Making assessment reform stick

Norwegian experience shows that trust and vision at all levels are essential if educational reform is to succeed in the long term, says Therese Hopfenbeck.

Girl working at desk in classroomWith the increasing complexity of educational systems, countries face growing challenges in governing the implementation of educational reforms and programmes. In response, the OECD has launched a project, Governing Complex Education Systems (GCES), which aims to establish the state of research and the evidence base in the areas of governance, complexity and knowledge, and to explore current practices in OECD member countries’ implementation strategies. So far, country case studies have been conducted in Poland, Norway and the Netherlands.

The project’s recently-published report from Norway looked at how a national programme, Assessment for Learning (AfL), has been implemented on a large scale. It has been used in more than 1,000 schools in almost half the municipalities in Norway. Supported, among others, by experts from the former Assessment Reform Group in the UK, the Norwegian Directorate responsible for this initiative has developed an AfL programme targeting school leaders, municipality leaders and teachers, with the goal of improving assessment practices in the classroom.

A team from the University of Oxford and the University of Bergen conducted research on the implementation of the AfL programme in 2012. The study involved collecting empirical data from 56 interviews with 98 key actors and stakeholders in the Norwegian education system, including current and present Ministers of Education, policy makers, teacher unions, journalists, school leaders, teachers, parents, and students. A wide range of national, regional and local authorities was consulted, as well as members of the former Assessment Reform Group in the UK.

One of the main findings of the study was the challenge for teachers experiencing what is known as ‘reform fatigue’. Teachers were concerned that the new programme would be forgotten within a couple of years, just as previous initiatives had been. But teachers also claimed that they felt a sense of loyalty and obligation to do what they had agreed to do, even if sometimes they were not very motivated to put the change into practice. From the teacher perspective, one of the main challenges is that they are facing too many competing programmes and reforms. Any particular school could be participating in several programmes at the same time, and not all schools are able to see how these programmes can complement and strengthen each other. As a result, school leaders and teachers, especially those from the smaller municipalities, can be overwhelmed by competing programmes, initiatives and reforms.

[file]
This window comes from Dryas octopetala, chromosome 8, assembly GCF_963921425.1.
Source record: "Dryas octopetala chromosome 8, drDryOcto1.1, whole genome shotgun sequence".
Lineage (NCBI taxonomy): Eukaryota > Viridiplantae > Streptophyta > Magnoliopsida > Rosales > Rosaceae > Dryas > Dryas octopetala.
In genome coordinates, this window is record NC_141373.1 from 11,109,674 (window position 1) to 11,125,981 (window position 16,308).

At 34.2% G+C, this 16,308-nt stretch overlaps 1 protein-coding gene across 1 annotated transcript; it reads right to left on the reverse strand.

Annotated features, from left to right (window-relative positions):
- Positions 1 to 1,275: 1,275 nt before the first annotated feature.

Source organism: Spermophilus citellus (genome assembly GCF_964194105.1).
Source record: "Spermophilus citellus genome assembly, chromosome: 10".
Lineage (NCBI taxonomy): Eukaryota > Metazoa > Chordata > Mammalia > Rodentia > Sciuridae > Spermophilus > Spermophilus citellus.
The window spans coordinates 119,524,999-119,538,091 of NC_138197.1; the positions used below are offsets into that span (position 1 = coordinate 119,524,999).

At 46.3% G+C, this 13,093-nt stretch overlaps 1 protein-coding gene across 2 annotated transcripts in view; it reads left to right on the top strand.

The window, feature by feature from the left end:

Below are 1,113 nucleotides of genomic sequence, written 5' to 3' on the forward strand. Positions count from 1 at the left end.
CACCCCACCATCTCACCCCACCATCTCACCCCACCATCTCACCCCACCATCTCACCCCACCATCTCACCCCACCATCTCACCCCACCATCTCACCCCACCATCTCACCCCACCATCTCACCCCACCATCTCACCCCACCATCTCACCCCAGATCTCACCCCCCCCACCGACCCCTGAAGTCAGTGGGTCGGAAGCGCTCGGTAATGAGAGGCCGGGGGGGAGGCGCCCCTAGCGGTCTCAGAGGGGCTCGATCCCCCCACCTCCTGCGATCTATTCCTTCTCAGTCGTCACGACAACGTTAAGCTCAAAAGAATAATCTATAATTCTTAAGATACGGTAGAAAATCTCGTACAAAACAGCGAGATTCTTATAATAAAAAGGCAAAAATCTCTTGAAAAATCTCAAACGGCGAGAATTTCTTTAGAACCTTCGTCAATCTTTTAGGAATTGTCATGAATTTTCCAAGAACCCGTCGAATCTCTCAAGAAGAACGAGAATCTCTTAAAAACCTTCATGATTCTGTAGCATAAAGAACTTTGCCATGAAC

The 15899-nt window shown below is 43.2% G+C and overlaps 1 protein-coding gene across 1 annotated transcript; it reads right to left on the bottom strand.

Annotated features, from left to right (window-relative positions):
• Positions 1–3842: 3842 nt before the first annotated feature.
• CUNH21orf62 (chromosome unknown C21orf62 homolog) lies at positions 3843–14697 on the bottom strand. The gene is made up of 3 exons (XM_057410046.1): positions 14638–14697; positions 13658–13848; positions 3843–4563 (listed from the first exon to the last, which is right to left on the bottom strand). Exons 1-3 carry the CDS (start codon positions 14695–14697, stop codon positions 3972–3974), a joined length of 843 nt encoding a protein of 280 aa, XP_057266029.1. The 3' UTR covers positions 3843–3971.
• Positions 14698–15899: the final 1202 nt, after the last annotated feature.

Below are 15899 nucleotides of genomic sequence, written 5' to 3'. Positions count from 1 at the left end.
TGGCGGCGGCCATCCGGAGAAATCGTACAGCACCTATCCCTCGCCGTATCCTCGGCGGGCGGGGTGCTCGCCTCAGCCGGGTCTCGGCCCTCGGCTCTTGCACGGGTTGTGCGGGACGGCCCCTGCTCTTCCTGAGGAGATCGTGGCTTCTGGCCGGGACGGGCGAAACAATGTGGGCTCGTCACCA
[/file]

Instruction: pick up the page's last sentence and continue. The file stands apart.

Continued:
On the other hand, it was found that the municipalities that succeeded with implementation demonstrated both leadership skills and knowledge of the content of the AfL programme. This finding underscores the importance of focusing on the broad picture (i.e. the overall system) while at the same time looking deeply into one domain (here, AfL) in order to make strategic decisions that will work to improve the education system in the long term. The importance of strategic planning and of the alignment of goals between the different levels of governance cannot be overstated.

Another key finding was that good communication and high levels of trust between school leaders, heads of municipalities and teachers were found to make it easier to implement new programmes, while a lack of trust between teachers and school leaders could be a challenge for implementation. In other words, AfL practice should be fostered without controlling too much, which risks losing teachers’ trust and motivation. The balance between trust and accountability is crucial.

This means that in this area, policy can be seen as persuasion. The implementation of new practices in education is more likely to be sustainable if the leaders are able to keep trust in the system. Clear communication between the different levels, and a high degree of trust amongst all stakeholders, are therefore essential for successful implementation.

School leaders need support if they are to be able to keep focus on reform goals over time. All actors in education governance, including school leaders, require training and support in the acquisition of research knowledge, to develop greater competency in this area and to enable them to facilitate change. They need knowledge of the content of the change process, about what works, and about the theoretical assumptions underlying the new teaching paradigm. These processes develop over years, so that implementation needs to be planned strategically, with a particular focus on what to do after the official programme in a country is over for real change to be sustained.

Dr Therese N. Hopfenbeck is lecturer in educational assessment at the Oxford University Centre for Educational Assessment.

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